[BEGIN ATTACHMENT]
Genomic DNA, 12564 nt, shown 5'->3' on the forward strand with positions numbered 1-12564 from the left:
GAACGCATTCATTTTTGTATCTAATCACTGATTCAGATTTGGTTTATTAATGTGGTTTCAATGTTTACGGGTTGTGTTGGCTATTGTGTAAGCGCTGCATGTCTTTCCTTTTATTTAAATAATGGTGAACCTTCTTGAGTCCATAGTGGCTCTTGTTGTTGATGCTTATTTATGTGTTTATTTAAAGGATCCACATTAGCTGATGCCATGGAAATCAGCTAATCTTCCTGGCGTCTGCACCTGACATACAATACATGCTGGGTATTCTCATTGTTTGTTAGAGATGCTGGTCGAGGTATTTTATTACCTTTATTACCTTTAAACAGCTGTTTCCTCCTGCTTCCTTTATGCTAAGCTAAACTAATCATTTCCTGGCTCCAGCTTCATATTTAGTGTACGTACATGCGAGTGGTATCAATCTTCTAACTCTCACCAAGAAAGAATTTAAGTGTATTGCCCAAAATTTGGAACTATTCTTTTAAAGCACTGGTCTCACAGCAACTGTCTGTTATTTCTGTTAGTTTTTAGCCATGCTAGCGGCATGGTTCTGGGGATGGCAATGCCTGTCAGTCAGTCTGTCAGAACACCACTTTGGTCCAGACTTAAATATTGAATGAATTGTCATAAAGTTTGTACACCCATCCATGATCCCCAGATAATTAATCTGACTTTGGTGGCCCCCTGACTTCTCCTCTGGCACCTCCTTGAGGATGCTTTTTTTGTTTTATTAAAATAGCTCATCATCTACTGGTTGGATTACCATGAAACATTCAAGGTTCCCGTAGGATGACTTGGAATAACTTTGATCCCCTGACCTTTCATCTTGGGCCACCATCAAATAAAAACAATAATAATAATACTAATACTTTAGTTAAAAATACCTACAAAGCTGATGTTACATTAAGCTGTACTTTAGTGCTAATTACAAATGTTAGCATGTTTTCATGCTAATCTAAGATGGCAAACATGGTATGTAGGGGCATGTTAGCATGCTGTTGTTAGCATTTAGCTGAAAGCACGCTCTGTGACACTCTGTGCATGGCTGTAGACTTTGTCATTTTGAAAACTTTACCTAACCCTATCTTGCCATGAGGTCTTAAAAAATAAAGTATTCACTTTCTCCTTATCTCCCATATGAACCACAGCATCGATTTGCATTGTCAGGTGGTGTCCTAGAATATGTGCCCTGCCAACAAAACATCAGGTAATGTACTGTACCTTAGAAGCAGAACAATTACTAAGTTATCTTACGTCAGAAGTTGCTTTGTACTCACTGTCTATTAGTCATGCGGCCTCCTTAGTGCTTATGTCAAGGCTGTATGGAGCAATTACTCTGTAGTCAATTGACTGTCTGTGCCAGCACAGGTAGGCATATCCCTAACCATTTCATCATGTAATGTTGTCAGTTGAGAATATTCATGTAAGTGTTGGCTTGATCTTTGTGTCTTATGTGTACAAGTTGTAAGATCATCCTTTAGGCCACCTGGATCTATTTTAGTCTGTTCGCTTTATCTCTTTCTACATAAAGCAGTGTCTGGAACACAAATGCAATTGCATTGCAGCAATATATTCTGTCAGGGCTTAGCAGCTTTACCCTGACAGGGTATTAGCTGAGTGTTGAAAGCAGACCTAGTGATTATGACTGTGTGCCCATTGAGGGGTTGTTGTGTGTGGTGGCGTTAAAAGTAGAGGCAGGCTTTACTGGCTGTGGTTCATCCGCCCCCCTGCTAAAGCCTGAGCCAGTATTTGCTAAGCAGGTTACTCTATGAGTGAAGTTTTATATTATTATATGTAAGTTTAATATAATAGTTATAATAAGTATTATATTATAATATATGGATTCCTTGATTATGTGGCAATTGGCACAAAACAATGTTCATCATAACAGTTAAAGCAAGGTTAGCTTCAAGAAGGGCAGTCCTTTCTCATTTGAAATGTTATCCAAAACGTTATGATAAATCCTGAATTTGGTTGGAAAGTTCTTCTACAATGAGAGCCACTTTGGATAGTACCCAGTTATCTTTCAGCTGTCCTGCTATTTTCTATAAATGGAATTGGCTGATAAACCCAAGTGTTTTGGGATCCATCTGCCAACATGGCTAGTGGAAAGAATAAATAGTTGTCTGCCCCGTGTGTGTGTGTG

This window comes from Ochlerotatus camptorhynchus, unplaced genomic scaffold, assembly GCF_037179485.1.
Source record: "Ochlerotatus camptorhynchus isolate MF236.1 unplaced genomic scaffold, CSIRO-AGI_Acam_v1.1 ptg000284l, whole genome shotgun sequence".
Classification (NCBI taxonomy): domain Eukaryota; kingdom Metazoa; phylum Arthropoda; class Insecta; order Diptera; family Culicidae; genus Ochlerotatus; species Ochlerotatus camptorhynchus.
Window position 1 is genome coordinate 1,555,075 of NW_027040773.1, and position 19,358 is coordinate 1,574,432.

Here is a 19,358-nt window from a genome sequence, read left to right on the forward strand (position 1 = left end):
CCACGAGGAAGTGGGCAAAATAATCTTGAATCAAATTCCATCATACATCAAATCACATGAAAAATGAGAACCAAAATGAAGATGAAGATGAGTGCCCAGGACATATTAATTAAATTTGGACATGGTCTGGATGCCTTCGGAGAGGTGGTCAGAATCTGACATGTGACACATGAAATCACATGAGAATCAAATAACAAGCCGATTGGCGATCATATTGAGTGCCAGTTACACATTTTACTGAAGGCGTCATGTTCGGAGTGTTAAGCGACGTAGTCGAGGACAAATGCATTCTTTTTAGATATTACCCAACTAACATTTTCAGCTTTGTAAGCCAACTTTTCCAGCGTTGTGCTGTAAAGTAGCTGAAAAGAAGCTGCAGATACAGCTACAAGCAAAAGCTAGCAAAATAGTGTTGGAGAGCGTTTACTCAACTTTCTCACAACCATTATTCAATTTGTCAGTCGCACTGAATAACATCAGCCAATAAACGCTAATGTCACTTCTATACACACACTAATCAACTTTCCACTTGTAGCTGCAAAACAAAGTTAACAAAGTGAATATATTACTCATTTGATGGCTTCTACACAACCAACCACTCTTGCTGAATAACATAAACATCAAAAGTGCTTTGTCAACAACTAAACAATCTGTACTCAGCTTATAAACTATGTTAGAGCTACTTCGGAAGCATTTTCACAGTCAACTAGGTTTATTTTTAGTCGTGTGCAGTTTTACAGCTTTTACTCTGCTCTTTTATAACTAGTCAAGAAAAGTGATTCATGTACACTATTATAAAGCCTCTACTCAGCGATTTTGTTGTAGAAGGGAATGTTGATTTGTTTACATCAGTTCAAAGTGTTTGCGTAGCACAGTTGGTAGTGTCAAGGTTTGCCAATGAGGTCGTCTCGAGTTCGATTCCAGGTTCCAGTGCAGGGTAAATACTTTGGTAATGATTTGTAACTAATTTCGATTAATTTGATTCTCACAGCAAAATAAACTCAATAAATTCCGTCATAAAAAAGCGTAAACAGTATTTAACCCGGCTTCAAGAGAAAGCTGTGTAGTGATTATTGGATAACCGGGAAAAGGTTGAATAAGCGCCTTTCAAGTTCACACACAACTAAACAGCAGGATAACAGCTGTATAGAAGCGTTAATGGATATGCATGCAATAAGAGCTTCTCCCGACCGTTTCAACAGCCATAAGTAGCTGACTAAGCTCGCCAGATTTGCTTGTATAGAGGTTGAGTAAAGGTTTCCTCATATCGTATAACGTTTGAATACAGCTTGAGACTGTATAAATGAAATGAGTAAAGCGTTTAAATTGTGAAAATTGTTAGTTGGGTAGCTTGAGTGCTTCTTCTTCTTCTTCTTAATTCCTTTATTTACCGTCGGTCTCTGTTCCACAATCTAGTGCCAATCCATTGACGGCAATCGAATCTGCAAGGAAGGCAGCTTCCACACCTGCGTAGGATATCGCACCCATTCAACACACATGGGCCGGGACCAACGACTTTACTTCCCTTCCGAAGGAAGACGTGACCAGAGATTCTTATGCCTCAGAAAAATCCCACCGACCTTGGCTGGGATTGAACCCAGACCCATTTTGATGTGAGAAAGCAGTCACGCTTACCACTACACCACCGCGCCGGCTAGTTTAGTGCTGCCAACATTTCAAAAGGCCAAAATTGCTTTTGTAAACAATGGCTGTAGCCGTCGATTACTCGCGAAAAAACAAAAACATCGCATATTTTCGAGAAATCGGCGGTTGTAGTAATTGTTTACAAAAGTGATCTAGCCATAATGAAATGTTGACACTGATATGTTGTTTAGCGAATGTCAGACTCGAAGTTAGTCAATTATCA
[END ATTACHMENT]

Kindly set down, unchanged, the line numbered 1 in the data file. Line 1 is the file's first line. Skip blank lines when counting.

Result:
Genomic DNA, 12564 nt, shown 5'->3' on the forward strand with positions numbered 1-12564 from the left: